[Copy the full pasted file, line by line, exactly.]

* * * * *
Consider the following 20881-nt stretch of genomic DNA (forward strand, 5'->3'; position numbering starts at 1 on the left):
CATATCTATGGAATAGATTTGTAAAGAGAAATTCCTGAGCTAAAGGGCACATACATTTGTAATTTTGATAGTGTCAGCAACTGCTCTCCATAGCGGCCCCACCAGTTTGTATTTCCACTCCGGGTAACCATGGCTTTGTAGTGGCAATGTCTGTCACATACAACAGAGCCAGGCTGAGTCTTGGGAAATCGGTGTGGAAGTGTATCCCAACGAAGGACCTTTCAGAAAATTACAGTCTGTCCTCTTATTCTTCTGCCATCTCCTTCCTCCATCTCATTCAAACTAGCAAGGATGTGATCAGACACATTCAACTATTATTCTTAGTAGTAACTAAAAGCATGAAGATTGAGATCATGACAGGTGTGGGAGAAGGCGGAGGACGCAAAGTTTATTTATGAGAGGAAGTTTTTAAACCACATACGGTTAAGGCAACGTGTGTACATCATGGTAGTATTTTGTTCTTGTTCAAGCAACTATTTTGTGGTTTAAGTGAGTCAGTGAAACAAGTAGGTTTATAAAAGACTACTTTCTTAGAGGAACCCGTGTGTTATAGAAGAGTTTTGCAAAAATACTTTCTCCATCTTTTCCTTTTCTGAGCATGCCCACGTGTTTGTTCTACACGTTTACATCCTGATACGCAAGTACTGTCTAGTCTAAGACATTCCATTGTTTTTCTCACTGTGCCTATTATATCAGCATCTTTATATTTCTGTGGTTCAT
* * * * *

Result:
Consider the following 20881-nt stretch of genomic DNA (forward strand, 5'->3'; position numbering starts at 1 on the left):
CATATCTATGGAATAGATTTGTAAAGAGAAATTCCTGAGCTAAAGGGCACATACATTTGTAATTTTGATAGTGTCAGCAACTGCTCTCCATAGCGGCCCCACCAGTTTGTATTTCCACTCCGGGTAACCATGGCTTTGTAGTGGCAATGTCTGTCACATACAACAGAGCCAGGCTGAGTCTTGGGAAATCGGTGTGGAAGTGTATCCCAACGAAGGACCTTTCAGAAAATTACAGTCTGTCCTCTTATTCTTCTGCCATCTCCTTCCTCCATCTCATTCAAACTAGCAAGGATGTGATCAGACACATTCAACTATTATTCTTAGTAGTAACTAAAAGCATGAAGATTGAGATCATGACAGGTGTGGGAGAAGGCGGAGGACGCAAAGTTTATTTATGAGAGGAAGTTTTTAAACCACATACGGTTAAGGCAACGTGTGTACATCATGGTAGTATTTTGTTCTTGTTCAAGCAACTATTTTGTGGTTTAAGTGAGTCAGTGAAACAAGTAGGTTTATAAAAGACTACTTTCTTAGAGGAACCCGTGTGTTATAGAAGAGTTTTGCAAAAATACTTTCTCCATCTTTTCCTTTTCTGAGCATGCCCACGTGTTTGTTCTACACGTTTACATCCTGATACGCAAGTACTGTCTAGTCTAAGACATTCCATTGTTTTTCTCACTGTGCCTATTATATCAGCATCTTTATATTTCTGTGGTTCAT